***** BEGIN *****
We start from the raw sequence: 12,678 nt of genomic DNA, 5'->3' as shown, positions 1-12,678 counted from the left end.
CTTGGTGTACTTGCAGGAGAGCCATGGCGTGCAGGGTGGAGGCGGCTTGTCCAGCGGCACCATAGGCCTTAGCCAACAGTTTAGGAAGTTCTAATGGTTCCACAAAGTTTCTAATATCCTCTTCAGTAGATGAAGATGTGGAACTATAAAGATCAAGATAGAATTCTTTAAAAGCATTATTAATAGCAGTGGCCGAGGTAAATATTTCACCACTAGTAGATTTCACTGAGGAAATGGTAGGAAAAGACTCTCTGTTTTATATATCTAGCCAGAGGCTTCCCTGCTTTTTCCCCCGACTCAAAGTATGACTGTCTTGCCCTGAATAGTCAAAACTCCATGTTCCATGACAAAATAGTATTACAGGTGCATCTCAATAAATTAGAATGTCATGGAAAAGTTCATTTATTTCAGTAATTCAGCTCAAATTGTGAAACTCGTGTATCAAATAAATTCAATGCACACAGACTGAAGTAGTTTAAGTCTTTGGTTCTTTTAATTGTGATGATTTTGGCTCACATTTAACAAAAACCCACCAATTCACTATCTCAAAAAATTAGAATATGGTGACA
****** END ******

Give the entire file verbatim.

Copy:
We start from the raw sequence: 12,678 nt of genomic DNA, 5'->3' as shown, positions 1-12,678 counted from the left end.
CTTGGTGTACTTGCAGGAGAGCCATGGCGTGCAGGGTGGAGGCGGCTTGTCCAGCGGCACCATAGGCCTTAGCCAACAGTTTAGGAAGTTCTAATGGTTCCACAAAGTTTCTAATATCCTCTTCAGTAGATGAAGATGTGGAACTATAAAGATCAAGATAGAATTCTTTAAAAGCATTATTAATAGCAGTGGCCGAGGTAAATATTTCACCACTAGTAGATTTCACTGAGGAAATGGTAGGAAAAGACTCTCTGTTTTATATATCTAGCCAGAGGCTTCCCTGCTTTTTCCCCCGACTCAAAGTATGACTGTCTTGCCCTGAATAGTCAAAACTCCATGTTCCATGACAAAATAGTATTACAGGTGCATCTCAATAAATTAGAATGTCATGGAAAAGTTCATTTATTTCAGTAATTCAGCTCAAATTGTGAAACTCGTGTATCAAATAAATTCAATGCACACAGACTGAAGTAGTTTAAGTCTTTGGTTCTTTTAATTGTGATGATTTTGGCTCACATTTAACAAAAACCCACCAATTCACTATCTCAAAAAATTAGAATATGGTGACA